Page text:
Vilsack: I can’t actually say for sure that ethanol is economical or environmental, but we’re doing it anyway

posted at 7:21 pm on November 11, 2013 by Erika Johnsen

Jazz and I have been covering what I like to call the Saga of Stupid that is the Renewable Fuel Standard and the definitely necessary, merciful push to abolish it on Capitol Hill, seeing as how the Standard is basically just another form of niche special treatment for so-called “green” energy that only succeeds in regressively jacking up food and gasoline prices and isn’t actually green.

The Associated Press has been working on a big investigation into just how not-green corn ethanol, the main beneficiary of the RFS, really is; I gather that their report has been published prematurely and pulled a couple of times but is finally scheduled for real-deal publication on Tuesday, but the AP apparently is not going to be particularly flattering for the Obama administration or their reckless, unaffordable infatuation with Renewable Fuel Standard and other subsidies — and the ethanol lobby was not pleased when they caught wind of the incoming report. Via the National Journal:

The story wasn’t out for long, but it has caused a firestorm of backlash from biofuels makers and corn producers upset at how they are portrayed. “There’s probably more truth in this week’s National Enquirer than there is in the AP story,” said the Renewable Fuels Association’s Geoff Cooper on a Monday press call. …

“Cropland is not expanding in the United States—certainly not expanding because of the RFS,” Cooper said, referring to the federal renewable-fuel standard that mandates an increasing amount of biofuels each year to be blended with the nation’s gasoline supply. Cooper insisted that corn-fueled destruction of wetlands “just isn’t happening.”

The American Coalition for Ethanol chimed in as well. “At best, the AP article is lazy journalism, but at worst, it appears purposefully designed to damage the ethanol industry,” ACE Executive Vice President Brian Jennings said in a release. “There was an incredibly reckless disregard for the truth in the handiwork of this hit-piece.”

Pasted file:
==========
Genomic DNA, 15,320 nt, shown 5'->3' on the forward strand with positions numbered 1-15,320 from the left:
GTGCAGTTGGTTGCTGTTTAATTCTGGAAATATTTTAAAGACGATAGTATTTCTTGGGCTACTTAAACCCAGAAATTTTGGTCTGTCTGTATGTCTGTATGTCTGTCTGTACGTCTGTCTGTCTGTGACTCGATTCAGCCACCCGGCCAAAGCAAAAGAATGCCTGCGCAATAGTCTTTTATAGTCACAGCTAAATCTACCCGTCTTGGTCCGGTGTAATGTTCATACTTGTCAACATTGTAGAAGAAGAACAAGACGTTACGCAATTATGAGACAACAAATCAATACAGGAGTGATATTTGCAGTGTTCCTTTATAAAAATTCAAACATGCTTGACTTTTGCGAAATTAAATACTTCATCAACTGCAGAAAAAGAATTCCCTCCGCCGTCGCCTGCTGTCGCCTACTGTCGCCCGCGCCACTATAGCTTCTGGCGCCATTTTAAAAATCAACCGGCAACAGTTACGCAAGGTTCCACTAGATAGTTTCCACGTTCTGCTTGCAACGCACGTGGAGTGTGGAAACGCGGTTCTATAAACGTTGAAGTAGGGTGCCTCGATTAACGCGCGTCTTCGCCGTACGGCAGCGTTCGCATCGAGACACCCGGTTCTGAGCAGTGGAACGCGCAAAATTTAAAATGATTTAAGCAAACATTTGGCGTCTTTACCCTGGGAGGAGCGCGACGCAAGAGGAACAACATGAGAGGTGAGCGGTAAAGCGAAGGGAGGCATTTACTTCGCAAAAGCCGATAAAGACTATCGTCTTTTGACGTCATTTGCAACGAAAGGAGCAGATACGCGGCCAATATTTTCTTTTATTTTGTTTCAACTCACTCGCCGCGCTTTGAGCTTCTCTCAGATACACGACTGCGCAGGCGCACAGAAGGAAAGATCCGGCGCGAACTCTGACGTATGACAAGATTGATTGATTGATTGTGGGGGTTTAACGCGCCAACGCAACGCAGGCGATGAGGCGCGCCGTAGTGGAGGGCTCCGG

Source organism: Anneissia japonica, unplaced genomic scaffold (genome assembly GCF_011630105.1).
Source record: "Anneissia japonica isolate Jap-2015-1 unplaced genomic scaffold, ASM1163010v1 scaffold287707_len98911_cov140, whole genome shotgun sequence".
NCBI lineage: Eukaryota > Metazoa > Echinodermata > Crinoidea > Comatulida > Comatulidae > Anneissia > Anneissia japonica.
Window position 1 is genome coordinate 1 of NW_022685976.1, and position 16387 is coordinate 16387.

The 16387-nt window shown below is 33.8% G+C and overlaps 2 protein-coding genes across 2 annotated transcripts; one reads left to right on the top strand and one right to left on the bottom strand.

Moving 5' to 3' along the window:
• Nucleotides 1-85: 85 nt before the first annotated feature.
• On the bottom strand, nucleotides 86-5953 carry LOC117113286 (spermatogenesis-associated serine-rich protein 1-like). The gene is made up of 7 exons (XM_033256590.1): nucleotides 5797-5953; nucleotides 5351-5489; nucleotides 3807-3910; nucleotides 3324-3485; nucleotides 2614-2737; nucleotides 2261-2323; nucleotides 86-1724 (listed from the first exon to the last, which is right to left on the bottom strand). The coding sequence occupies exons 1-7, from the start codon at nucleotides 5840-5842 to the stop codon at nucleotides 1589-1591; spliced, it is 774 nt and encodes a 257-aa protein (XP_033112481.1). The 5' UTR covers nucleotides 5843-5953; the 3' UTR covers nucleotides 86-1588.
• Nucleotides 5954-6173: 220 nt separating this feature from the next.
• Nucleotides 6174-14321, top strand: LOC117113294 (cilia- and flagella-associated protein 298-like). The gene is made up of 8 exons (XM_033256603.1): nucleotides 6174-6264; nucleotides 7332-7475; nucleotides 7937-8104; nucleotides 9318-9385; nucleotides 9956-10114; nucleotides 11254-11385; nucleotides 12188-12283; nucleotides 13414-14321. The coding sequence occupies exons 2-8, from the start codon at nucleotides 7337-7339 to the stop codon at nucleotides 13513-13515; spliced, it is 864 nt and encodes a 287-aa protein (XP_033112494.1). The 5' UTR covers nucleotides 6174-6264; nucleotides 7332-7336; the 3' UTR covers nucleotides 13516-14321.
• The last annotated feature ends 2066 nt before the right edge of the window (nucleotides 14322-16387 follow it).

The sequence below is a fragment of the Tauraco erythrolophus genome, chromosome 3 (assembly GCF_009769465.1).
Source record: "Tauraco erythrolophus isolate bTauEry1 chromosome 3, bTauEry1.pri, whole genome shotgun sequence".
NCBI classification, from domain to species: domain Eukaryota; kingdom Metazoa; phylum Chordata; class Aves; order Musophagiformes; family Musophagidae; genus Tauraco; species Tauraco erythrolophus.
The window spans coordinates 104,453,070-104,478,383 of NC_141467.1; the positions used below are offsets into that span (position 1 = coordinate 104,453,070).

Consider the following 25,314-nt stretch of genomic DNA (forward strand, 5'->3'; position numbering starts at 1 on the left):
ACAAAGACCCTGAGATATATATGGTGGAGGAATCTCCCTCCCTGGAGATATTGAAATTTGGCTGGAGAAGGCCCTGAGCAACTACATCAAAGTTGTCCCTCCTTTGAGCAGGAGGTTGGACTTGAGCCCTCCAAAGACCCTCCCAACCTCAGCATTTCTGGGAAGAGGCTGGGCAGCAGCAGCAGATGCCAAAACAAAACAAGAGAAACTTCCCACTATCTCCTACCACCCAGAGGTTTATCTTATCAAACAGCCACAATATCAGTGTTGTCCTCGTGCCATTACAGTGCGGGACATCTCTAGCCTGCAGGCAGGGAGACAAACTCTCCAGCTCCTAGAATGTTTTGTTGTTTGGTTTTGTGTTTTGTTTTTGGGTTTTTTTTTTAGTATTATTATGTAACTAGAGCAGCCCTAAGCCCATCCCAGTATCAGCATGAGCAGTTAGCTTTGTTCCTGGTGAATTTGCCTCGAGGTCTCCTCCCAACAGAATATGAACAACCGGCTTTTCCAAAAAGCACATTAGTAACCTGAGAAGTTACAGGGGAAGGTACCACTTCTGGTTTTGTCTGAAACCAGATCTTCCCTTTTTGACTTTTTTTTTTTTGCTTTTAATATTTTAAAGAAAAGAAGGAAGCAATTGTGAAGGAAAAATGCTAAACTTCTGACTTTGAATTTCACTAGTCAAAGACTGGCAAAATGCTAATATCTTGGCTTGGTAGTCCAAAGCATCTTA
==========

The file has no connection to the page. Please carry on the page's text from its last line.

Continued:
“Hit piece”? …Mm hmm. I can hardly stress enough just how big a deal this is for Big Ethanol; a rumor that spread like wildfire last month that the EPA is considering partially rolling back the 2014 ethanol blending requirements of the Renewable Fuel Standard was bad enough, and they can hardly handle the bad press as the push for ending/downsizing the RFS gains steam in Congress.

I’ll write more about the AP investigation when it’s released, but The Hill managed to grab a snippet that is sure to fill your hearts with confidence in the Obama administration and their many regulations:

Among the morsels in AP’s probe: Pro-ethanol Agriculture Secretary Tom Vilsack doesn’t try to make the case that the fuel helps battle climate change.

“I don’t know whether I can make the environmental argument, or the economic argument,” Vilsack tells AP. “To me, it’s an opportunity argument.”

A separate Agriculture Department official told AP he’s surprised at how much fragile land has been turned into cornfields – and then got an email ordering him to stop talking.

“[T]he ethanol era has proved far more damaging to the environment than politicians promised and much worse than the government admits today,” AP reports.

He can’t actually make an environmental or economic argument — just an “opportunity argument”? …That literally makes no sense.


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Whiskey subsidies I could understand but to burn? No!

viking01 on November 11, 2013 at 7:25 PM

Liberals only need good feelings, not facts, & good intentions, not results.

itsnotaboutme on November 11, 2013 at 7:25 PM

A separate Agriculture Department official told AP he’s surprised at how much fragile land has been turned into cornfields – and then got an email ordering him to stop talking.

And he is next in line for a full IRS audit too.

Johnnyreb on November 11, 2013 at 7:26 PM

Among the morsels in AP’s probe: Pro-ethanol Agriculture Secretary Tom Vilsack doesn’t try to make the case that the fuel helps battle climate change.

It doesn’t. For the same heat release, ethanol produces about the same amount of CO2 as gasoline. Since growing corn and processing it into ethanol consumes about 0.8 times the energy released by burning the ethanol, using ethanol results in 80% MORE CO2 emissions than simply burning gasoline.

Of course, people might still want to grow corn for food, either for humans or livestock. Making ethanol from corn also destroys its food value.

Our energy policy needs to be simple: Eat what you can, burn what you can’t eat!

Steve Z on November 11, 2013 at 7:33 PM

shouldn’t his name be Tom Ballsack?

Tom Servo on November 11, 2013 at 7:34 PM

stupid.
they force cafe mileage standards on manufacturers (rising each year) and force an additive that reduces mileage at same time. People in cold climates also deal with a slightly longer warm up time, and when you need to run vehicle for 40 minutes to clear windows you NEED the heat.
like a bastardized case of isometrics thats strangling US.

dmacleo on November 11, 2013 at 7:35 PM

OK, Nutsack — make your opportunity argument. I dare you.

Jaibones on November 11, 2013 at 7:40 PM